Qobuz Club’s first anniversary proves the original hi-res streaming service will always do things differently to Spotify

 A woman holding a tablet, streaming Qobuz music with Focal Stellia over-ear headphones.
A woman holding a tablet, streaming Qobuz music with Focal Stellia over-ear headphones.

Qobuz, the music streaming service where hi-res audio is available to every subscriber, has been celebrating the anniversary of its online community forum, Qobuz Club – and to celebrate, it's announced a new VIP version. The new Qobuz Club VIP Pass promises insider exclusives, priority customer service and 20% discounts on the products in Qobuz's lifestyle range.

The standard Qobuz Club is free and available to non-subscribers of one of the best music streaming services too. It's an online music community with themed discussion spaces and over 35,000 monthly members enthusing about their favorite music and sharing tips on audio kit. The new VIP pass is a paid add-on that costs $65.40 / €59.99 (roughly £51 / AU$99) a year.

Qobuz does things differently

I'm not sure I'm online enough to want a VIP pass, but the core Qobuz service remains an appealing option for audiophiles. It's one of the preferred streamers of high-end music hardware firms because it delivers much higher quality audio files than the likes of Spotify.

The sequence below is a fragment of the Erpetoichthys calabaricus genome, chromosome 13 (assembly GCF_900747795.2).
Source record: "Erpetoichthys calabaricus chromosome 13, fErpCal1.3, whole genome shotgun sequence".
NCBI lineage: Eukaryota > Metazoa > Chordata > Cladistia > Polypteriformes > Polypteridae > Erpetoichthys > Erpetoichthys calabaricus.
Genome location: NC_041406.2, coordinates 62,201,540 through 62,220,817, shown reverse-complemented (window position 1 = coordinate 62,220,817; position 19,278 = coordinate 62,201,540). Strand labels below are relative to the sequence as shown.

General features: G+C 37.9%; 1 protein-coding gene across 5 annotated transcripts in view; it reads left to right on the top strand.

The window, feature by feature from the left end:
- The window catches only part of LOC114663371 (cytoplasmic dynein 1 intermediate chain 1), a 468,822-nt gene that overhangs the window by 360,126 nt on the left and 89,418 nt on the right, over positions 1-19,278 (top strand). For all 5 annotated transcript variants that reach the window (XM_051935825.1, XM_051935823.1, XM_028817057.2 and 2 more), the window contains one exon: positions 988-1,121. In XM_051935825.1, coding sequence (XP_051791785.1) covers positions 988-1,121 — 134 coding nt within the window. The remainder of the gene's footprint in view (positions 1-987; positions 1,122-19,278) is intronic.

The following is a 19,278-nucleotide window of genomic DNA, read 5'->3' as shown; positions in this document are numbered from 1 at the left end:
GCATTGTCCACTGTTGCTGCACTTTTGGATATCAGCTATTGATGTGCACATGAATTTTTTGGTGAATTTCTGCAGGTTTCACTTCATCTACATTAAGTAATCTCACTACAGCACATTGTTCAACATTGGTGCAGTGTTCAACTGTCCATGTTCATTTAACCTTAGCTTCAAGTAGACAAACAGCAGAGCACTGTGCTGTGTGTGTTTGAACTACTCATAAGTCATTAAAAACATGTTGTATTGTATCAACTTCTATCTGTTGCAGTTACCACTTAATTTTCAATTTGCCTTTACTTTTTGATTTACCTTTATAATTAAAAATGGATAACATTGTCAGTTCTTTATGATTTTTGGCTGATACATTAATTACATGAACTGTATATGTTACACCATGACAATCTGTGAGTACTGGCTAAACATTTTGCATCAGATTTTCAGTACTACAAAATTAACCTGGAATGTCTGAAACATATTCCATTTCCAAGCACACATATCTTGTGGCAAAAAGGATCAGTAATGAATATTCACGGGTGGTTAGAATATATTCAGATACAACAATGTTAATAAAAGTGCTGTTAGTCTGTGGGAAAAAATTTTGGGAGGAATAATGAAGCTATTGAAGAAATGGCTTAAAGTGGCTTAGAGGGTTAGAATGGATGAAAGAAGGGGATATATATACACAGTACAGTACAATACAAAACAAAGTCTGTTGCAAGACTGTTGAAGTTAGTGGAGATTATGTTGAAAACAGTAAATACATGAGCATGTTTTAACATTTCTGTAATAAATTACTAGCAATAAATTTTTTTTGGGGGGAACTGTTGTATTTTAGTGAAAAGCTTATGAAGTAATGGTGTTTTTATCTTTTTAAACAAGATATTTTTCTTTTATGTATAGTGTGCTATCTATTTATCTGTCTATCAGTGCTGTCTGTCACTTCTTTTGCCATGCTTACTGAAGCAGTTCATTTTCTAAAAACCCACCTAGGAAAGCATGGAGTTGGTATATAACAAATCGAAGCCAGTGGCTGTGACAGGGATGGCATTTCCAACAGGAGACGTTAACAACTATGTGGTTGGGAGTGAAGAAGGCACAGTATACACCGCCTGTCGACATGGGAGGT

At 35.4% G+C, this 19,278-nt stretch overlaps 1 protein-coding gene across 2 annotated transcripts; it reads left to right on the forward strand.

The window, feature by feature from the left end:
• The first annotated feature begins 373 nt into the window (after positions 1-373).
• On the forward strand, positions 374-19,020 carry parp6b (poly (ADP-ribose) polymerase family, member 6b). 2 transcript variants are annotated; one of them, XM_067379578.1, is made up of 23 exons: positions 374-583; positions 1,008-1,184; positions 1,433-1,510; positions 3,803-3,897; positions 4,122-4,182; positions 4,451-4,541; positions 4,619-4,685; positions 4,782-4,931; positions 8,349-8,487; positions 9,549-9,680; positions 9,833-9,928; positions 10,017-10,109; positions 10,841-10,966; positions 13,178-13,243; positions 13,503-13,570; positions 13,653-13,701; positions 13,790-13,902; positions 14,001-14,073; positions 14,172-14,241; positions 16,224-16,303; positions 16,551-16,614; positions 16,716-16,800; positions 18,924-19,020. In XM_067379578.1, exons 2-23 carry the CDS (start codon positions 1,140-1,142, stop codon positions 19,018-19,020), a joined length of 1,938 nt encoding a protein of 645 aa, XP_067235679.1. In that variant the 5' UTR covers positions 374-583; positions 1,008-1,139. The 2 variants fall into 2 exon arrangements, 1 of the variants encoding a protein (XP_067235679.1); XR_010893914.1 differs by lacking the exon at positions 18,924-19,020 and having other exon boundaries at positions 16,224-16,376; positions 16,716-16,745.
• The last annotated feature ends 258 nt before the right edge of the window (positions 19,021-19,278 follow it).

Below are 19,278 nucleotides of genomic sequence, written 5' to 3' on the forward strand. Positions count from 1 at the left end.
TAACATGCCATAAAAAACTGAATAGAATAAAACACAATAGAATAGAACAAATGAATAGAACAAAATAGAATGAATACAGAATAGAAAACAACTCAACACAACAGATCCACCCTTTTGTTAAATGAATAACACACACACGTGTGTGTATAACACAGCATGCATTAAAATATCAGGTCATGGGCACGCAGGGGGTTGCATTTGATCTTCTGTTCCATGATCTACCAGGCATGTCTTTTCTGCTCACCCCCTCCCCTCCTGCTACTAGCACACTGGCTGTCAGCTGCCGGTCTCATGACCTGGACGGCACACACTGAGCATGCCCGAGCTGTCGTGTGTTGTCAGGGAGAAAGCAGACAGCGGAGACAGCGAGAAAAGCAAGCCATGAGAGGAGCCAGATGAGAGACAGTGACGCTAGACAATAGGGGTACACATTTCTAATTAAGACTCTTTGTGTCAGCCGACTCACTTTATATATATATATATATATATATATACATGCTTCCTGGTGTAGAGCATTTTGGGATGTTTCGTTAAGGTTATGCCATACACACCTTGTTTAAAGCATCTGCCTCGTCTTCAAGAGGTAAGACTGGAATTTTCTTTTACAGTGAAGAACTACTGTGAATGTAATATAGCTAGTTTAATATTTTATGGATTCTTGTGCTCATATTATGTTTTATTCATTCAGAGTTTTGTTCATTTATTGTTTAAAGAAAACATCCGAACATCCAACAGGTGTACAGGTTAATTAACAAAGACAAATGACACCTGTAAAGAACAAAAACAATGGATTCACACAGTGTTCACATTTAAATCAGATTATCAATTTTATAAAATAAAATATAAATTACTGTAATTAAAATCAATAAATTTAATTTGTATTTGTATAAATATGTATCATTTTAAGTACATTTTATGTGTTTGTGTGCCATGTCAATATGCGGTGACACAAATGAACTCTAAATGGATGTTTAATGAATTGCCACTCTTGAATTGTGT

The standard Studio plan offers music in 24-bit FLAC format at bit rates up to 192kHz for online or offline listening. If you also want to own your music rather than rent it, the slightly more expensive Sublime plan gives you a discount of up to 60% on your digital purchases – it too offers FLAC at up to 192kHz.

As we said in our Qobuz review, the service has the "world's biggest hi-res catalog" as well as "excellent extra features such as a magazine, tutorial and reviews," and with prices starting at $12.99 / £12.99 / AU$24.99 a month it's more affordable than you'd expect a hi-res streaming service to be. There are also a range of duo and family plans to share your account with others.

If you're listening to tunes on your laptop or cheap earbuds then there's no need for hi-res audio. But if you've spent good money on the best headphones and are very much the kind of person who adds one of the best DACs to their phone or computer, Qobuz (and its rival Tidal) was pretty much made for you.

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